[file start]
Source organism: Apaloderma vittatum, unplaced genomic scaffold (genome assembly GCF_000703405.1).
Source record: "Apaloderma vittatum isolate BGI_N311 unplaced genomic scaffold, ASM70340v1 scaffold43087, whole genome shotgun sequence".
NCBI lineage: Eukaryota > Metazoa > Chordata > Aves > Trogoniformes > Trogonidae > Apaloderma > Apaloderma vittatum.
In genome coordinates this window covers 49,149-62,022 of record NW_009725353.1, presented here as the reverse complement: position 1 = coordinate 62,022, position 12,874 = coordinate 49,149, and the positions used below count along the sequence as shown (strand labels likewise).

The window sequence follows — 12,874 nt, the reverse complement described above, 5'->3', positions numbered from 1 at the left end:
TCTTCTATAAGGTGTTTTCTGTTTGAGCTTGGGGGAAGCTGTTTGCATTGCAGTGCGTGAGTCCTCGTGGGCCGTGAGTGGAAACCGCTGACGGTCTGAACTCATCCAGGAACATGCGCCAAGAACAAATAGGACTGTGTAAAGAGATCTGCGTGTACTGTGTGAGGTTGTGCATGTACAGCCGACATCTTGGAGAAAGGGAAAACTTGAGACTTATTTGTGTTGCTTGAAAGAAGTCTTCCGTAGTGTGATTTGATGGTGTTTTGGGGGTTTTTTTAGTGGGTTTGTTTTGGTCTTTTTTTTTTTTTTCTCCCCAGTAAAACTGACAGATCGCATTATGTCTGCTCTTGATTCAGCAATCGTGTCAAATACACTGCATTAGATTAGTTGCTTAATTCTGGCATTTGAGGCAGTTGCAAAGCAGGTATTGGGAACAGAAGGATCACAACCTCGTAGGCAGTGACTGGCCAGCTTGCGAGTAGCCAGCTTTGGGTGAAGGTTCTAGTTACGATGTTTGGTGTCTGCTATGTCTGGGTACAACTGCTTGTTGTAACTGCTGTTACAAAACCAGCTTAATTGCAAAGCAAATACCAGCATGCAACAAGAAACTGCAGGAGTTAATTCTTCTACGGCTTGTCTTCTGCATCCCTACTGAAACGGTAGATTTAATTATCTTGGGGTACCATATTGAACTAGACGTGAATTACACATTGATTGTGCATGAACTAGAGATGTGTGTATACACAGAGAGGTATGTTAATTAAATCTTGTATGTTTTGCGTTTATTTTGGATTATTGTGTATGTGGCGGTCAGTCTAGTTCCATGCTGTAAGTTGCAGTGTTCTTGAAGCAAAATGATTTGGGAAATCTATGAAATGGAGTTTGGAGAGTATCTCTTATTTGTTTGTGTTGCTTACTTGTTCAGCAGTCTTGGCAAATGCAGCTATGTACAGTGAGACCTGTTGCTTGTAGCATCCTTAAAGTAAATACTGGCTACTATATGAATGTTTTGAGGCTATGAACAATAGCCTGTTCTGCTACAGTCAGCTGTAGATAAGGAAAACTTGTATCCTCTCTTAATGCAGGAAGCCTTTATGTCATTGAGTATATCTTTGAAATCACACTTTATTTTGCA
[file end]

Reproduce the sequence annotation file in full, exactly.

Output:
Source organism: Apaloderma vittatum, unplaced genomic scaffold (genome assembly GCF_000703405.1).
Source record: "Apaloderma vittatum isolate BGI_N311 unplaced genomic scaffold, ASM70340v1 scaffold43087, whole genome shotgun sequence".
NCBI lineage: Eukaryota > Metazoa > Chordata > Aves > Trogoniformes > Trogonidae > Apaloderma > Apaloderma vittatum.
In genome coordinates this window covers 49,149-62,022 of record NW_009725353.1, presented here as the reverse complement: position 1 = coordinate 62,022, position 12,874 = coordinate 49,149, and the positions used below count along the sequence as shown (strand labels likewise).

The window sequence follows — 12,874 nt, the reverse complement described above, 5'->3', positions numbered from 1 at the left end:
TCTTCTATAAGGTGTTTTCTGTTTGAGCTTGGGGGAAGCTGTTTGCATTGCAGTGCGTGAGTCCTCGTGGGCCGTGAGTGGAAACCGCTGACGGTCTGAACTCATCCAGGAACATGCGCCAAGAACAAATAGGACTGTGTAAAGAGATCTGCGTGTACTGTGTGAGGTTGTGCATGTACAGCCGACATCTTGGAGAAAGGGAAAACTTGAGACTTATTTGTGTTGCTTGAAAGAAGTCTTCCGTAGTGTGATTTGATGGTGTTTTGGGGGTTTTTTTAGTGGGTTTGTTTTGGTCTTTTTTTTTTTTTTCTCCCCAGTAAAACTGACAGATCGCATTATGTCTGCTCTTGATTCAGCAATCGTGTCAAATACACTGCATTAGATTAGTTGCTTAATTCTGGCATTTGAGGCAGTTGCAAAGCAGGTATTGGGAACAGAAGGATCACAACCTCGTAGGCAGTGACTGGCCAGCTTGCGAGTAGCCAGCTTTGGGTGAAGGTTCTAGTTACGATGTTTGGTGTCTGCTATGTCTGGGTACAACTGCTTGTTGTAACTGCTGTTACAAAACCAGCTTAATTGCAAAGCAAATACCAGCATGCAACAAGAAACTGCAGGAGTTAATTCTTCTACGGCTTGTCTTCTGCATCCCTACTGAAACGGTAGATTTAATTATCTTGGGGTACCATATTGAACTAGACGTGAATTACACATTGATTGTGCATGAACTAGAGATGTGTGTATACACAGAGAGGTATGTTAATTAAATCTTGTATGTTTTGCGTTTATTTTGGATTATTGTGTATGTGGCGGTCAGTCTAGTTCCATGCTGTAAGTTGCAGTGTTCTTGAAGCAAAATGATTTGGGAAATCTATGAAATGGAGTTTGGAGAGTATCTCTTATTTGTTTGTGTTGCTTACTTGTTCAGCAGTCTTGGCAAATGCAGCTATGTACAGTGAGACCTGTTGCTTGTAGCATCCTTAAAGTAAATACTGGCTACTATATGAATGTTTTGAGGCTATGAACAATAGCCTGTTCTGCTACAGTCAGCTGTAGATAAGGAAAACTTGTATCCTCTCTTAATGCAGGAAGCCTTTATGTCATTGAGTATATCTTTGAAATCACACTTTATTTTGCA